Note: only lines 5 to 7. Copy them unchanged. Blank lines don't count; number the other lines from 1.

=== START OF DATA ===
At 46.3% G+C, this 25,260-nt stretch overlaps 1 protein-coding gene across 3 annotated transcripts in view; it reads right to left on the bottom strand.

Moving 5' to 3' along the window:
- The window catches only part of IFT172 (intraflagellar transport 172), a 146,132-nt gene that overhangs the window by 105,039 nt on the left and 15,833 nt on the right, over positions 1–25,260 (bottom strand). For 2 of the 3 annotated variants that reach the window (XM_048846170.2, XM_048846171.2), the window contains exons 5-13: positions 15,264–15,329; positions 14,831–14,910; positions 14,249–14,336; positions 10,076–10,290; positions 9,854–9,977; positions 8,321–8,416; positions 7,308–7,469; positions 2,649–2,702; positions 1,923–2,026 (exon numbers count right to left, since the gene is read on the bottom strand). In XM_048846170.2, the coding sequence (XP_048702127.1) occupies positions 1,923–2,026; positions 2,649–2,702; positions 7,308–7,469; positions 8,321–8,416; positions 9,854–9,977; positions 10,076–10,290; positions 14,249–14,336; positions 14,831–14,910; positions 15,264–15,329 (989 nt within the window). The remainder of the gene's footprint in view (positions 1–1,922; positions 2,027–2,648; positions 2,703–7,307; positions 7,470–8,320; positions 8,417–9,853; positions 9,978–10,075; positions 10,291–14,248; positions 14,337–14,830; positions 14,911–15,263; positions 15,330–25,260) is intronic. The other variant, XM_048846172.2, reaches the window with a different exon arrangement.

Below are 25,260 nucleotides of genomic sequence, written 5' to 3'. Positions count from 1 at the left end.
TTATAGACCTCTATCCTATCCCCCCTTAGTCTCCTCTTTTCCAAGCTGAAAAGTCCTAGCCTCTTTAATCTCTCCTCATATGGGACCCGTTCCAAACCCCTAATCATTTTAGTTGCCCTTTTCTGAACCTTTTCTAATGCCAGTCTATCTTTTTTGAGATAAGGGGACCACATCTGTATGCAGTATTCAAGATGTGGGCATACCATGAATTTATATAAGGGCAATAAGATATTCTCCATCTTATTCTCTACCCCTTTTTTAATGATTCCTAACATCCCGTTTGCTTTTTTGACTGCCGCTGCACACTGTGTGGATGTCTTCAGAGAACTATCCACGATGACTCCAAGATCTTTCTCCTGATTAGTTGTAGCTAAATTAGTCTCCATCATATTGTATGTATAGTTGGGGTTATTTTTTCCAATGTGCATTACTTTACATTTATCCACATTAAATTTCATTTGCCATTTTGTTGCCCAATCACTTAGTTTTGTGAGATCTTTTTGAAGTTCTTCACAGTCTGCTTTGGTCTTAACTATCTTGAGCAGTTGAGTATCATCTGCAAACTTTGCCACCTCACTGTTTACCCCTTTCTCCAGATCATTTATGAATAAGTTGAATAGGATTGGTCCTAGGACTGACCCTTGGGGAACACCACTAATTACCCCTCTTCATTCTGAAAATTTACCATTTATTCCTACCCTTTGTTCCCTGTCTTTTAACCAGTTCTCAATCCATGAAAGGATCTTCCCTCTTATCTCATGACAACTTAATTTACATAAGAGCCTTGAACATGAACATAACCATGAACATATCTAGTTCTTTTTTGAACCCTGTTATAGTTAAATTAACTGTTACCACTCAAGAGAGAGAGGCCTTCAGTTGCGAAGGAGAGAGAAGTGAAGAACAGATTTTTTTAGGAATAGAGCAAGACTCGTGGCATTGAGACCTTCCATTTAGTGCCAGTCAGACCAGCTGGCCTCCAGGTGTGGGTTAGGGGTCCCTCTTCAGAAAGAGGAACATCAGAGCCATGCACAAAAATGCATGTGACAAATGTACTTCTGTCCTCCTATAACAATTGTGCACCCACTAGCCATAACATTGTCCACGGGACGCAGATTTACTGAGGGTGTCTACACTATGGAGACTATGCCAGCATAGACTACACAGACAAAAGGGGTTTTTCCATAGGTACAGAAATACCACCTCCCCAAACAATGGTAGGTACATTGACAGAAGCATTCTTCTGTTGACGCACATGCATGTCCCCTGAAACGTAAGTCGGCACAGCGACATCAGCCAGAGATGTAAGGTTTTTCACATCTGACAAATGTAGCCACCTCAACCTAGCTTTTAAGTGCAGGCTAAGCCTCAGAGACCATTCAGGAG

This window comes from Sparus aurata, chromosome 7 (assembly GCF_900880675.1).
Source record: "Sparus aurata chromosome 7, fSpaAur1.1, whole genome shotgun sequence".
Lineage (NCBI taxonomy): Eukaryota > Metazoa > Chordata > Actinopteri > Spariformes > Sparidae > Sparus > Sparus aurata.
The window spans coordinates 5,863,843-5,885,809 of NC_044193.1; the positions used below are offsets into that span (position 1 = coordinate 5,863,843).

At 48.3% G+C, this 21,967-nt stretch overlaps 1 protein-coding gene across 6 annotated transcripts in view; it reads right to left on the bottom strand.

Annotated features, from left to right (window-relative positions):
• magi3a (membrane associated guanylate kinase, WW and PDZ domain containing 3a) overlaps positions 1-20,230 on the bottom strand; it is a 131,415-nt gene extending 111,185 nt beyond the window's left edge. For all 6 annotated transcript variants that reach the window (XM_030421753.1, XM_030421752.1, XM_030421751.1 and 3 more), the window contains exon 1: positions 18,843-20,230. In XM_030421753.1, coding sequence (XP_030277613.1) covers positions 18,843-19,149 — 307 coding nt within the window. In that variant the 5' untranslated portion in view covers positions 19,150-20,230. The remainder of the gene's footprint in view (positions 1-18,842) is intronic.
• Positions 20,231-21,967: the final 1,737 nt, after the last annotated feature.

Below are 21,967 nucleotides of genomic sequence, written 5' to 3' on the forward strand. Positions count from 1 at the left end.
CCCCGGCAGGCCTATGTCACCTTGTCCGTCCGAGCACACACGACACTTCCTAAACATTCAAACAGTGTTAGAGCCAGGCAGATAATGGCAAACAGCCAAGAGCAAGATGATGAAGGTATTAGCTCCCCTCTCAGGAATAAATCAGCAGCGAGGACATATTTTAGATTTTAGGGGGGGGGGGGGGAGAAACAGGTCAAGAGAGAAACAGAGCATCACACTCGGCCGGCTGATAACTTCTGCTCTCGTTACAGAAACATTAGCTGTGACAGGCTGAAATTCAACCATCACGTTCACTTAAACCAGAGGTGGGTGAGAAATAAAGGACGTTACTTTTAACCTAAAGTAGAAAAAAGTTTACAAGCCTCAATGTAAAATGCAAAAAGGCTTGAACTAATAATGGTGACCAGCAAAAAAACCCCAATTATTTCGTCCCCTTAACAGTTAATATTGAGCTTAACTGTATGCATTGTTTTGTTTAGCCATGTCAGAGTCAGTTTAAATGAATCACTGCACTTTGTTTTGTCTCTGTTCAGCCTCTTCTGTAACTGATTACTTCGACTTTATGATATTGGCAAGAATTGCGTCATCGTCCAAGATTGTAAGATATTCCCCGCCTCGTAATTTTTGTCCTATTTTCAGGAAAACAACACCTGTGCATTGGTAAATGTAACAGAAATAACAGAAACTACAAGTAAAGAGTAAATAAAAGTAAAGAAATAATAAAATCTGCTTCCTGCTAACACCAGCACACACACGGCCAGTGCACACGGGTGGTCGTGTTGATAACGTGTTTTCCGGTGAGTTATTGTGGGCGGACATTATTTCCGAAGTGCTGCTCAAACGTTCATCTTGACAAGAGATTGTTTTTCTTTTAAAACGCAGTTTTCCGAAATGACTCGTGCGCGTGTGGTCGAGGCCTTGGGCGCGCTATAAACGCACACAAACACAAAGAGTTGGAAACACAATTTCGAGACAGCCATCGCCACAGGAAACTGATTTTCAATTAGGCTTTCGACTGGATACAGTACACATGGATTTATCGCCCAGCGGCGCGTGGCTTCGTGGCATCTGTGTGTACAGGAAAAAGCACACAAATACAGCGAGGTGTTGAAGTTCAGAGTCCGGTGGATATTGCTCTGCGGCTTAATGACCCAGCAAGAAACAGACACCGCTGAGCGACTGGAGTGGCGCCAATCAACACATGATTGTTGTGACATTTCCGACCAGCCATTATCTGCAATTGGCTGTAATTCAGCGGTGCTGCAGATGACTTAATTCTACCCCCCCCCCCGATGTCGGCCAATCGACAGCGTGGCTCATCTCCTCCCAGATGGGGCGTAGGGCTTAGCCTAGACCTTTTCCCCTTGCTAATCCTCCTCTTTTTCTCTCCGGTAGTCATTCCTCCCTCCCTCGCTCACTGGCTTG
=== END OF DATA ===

TTATAGACCTCTATCCTATCCCCCCTTAGTCTCCTCTTTTCCAAGCTGAAAAGTCCTAGCCTCTTTAATCTCTCCTCATATGGGACCCGTTCCAAACCCCTAATCATTTTAGTTGCCCTTTTCTGAACCTTTTCTAATGCCAGTCTATCTTTTTTGAGATAAGGGGACCACATCTGTATGCAGTATTCAAGATGTGGGCATACCATGAATTTATATAAGGGCAATAAGATATTCTCCATCTTATTCTCTACCCCTTTTTTAATGATTCCTAACATCCCGTTTGCTTTTTTGACTGCCGCTGCACACTGTGTGGATGTCTTCAGAGAACTATCCACGATGACTCCAAGATCTTTCTCCTGATTAGTTGTAGCTAAATTAGTCTCCATCATATTGTATGTATAGTTGGGGTTATTTTTTCCAATGTGCATTACTTTACATTTATCCACATTAAATTTCATTTGCCATTTTGTTGCCCAATCACTTAGTTTTGTGAGATCTTTTTGAAGTTCTTCACAGTCTGCTTTGGTCTTAACTATCTTGAGCAGTTGAGTATCATCTGCAAACTTTGCCACCTCACTGTTTACCCCTTTCTCCAGATCATTTATGAATAAGTTGAATAGGATTGGTCCTAGGACTGACCCTTGGGGAACACCACTAATTACCCCTCTTCATTCTGAAAATTTACCATTTATTCCTACCCTTTGTTCCCTGTCTTTTAACCAGTTCTCAATCCATGAAAGGATCTTCCCTCTTATCTCATGACAACTTAATTTACATAAGAGCCTTGAACATGAACATAACCATGAACATATCTAGTTCTTTTTTGAACCCTGTTATAGTTAAATTAACTGTTACCACTCAAGAGAGAGAGGCCTTCAGTTGCGAAGGAGAGAGAAGTGAAGAACAGATTTTTTTAGGAATAGAGCAAGACTCGTGGCATTGAGACCTTCCATTTAGTGCCAGTCAGACCAGCTGGCCTCCAGGTGTGGGTTAGGGGTCCCTCTTCAGAAAGAGGAACATCAGAGCCATGCACAAAAATGCATGTGACAAATGTACTTCTGTCCTCCTATAACAATTGTGCACCCACTAGCCATAACATTGTCCACGGGACGCAGATTTACTGAGGGTGTCTACACTATGGAGACTATGCCAGCATAGACTACACAGACAAAAGGGGTTTTTCCATAGGTACAGAAATACCACCTCCCCAAACAATGGTAGGTACATTGACAGAAGCATTCTTCTGTTGACGCACATGCATGTCCCCTGAAACGTAAGTCGGCACAGCGACATCAGCCAGAGATGTAAGGTTTTTCACATCTGACAAATGTAGCCACCTCAACCTAGCTTTTAAGTGCAGGCTAAGCCTCAGAGACCATTCAGGAG

This window comes from Sparus aurata, chromosome 7 (assembly GCF_900880675.1).
Source record: "Sparus aurata chromosome 7, fSpaAur1.1, whole genome shotgun sequence".